A course at University of Cambridge in the United Kingdom is urging students to look at classical music through a post-colonial lens.
There has been a growing trend in academia in recent years of trying to "decolonize" the curriculum. This typically involves deconstructing topics and seeing how they fit into a framework of power dynamics.
The latest victim of such deconstruction is classical music, as students at Cambridge University are asked to relate it to things such as imperialism, colonialism, and class.
The Telegraph reported, Cambridge recently rolled out a new course titled "Decolonizing the Ear," which aims to teach students how to engage with music through various academic frameworks, largely those related to power dynamics.
One such topic in the course is analyzing how classical music might have been "complicit ... in projects of Empire and neoliberal systems of power."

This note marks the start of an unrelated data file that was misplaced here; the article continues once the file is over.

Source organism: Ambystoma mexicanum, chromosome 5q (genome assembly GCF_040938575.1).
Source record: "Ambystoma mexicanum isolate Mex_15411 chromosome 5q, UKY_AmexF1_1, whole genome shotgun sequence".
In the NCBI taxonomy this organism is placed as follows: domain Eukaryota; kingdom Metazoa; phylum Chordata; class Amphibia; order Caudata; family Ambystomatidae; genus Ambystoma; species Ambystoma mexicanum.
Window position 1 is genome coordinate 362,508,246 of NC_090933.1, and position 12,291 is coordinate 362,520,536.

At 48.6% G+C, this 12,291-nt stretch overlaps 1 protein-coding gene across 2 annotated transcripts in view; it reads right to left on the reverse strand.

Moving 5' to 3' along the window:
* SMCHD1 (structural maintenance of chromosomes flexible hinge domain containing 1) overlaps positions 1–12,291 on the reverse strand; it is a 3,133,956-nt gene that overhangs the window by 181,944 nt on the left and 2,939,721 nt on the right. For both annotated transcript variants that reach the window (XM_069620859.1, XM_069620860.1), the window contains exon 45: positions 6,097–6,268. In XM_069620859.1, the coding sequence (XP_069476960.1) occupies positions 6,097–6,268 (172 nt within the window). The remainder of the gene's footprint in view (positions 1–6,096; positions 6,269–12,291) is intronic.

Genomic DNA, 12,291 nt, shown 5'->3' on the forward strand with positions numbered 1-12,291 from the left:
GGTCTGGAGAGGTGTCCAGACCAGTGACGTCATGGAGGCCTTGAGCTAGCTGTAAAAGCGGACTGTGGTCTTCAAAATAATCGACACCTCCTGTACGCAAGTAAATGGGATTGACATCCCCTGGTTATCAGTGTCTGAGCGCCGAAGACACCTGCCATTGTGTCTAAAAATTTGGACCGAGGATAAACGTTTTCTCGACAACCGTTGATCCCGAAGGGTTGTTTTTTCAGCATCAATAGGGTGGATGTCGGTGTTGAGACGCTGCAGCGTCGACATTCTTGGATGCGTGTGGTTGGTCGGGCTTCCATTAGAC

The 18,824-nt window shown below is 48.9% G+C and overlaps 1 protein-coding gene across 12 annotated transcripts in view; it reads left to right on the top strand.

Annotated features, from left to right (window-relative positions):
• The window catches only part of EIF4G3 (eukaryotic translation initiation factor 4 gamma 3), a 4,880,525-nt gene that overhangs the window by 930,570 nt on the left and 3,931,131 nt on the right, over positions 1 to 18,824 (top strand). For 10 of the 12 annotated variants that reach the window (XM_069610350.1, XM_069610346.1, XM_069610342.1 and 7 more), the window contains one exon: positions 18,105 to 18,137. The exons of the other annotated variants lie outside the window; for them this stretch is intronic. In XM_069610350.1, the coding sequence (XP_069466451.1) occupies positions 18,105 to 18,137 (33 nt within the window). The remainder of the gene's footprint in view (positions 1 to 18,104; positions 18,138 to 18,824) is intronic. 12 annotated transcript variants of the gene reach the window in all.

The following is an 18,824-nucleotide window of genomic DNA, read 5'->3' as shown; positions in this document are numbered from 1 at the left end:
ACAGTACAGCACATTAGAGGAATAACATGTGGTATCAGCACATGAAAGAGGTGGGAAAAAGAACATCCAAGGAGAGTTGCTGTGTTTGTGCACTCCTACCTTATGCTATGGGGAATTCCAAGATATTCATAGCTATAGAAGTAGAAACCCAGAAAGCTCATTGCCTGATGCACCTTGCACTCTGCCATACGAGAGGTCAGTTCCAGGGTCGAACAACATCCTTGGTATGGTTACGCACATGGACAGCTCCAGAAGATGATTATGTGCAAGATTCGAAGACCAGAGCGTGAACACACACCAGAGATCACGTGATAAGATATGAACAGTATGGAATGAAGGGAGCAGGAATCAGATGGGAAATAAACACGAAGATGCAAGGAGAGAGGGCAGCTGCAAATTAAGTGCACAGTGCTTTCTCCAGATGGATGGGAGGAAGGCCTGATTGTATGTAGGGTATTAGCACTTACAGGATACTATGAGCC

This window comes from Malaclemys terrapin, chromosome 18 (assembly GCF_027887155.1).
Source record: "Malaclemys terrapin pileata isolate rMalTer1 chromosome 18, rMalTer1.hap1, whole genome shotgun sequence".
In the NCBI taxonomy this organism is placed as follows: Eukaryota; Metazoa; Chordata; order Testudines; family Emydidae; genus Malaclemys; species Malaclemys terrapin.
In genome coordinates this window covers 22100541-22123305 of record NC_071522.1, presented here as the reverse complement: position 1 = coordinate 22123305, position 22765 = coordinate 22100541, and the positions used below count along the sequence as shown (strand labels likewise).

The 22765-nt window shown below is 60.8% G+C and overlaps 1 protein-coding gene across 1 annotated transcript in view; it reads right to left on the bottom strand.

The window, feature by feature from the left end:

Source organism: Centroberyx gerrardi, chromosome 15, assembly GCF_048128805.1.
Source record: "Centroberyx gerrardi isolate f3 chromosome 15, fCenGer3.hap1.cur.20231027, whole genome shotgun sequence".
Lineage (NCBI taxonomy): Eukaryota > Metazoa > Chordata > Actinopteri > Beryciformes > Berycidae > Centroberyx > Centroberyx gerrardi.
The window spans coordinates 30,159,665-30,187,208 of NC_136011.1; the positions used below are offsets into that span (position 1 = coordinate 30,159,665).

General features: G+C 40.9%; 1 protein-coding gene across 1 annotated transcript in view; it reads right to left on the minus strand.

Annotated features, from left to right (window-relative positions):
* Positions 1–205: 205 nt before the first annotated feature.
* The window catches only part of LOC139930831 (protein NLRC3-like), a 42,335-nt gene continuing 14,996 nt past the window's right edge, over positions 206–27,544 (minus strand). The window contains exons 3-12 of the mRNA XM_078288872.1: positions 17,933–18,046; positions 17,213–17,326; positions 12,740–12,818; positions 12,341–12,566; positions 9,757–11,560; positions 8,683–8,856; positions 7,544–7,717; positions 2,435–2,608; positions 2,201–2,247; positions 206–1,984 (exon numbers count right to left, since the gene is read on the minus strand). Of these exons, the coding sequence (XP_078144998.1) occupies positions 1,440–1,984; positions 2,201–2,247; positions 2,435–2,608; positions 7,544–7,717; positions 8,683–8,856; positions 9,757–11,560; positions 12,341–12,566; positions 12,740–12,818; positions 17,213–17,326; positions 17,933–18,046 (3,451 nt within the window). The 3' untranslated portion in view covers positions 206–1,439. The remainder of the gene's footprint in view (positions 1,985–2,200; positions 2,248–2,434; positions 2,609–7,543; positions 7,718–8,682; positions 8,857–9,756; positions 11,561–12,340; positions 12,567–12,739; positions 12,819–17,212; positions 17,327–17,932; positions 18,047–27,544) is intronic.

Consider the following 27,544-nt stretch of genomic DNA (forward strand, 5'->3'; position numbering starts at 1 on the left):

The course also deals with how "Empire … affected our understanding of what constitutes 'music'," as well as how "genres like opera seem particularly susceptible to racialised representations."
No artist, regardless of their position in the halls of musical greatness, is safe from being lumped in with others and charged with being products of imperialism, and in some cases, white supremacy.
Mozart and Verdi are reduced to mere pawns in the imperial conquests of Europe, their art not appreciated, but deconstructed to reveal not what they were thinking, but what was being experienced by society at large.
These, and so many others, are noted in the course materials as being part of a "musical establishment that was leveraged in the service of patriarchy, class aspiration, and imperial expansion."
As the Telegraph reported, students requested content warnings for all courses within the faculty of music so they could prepare themselves for the "potentially distressing" topics discussed.
Cambridge is not the only university to roll out such courses in its music department. Following the Black Lives Matter protests, many institutions sought to "decolonize" their curriculums for courses related to arts and culture.
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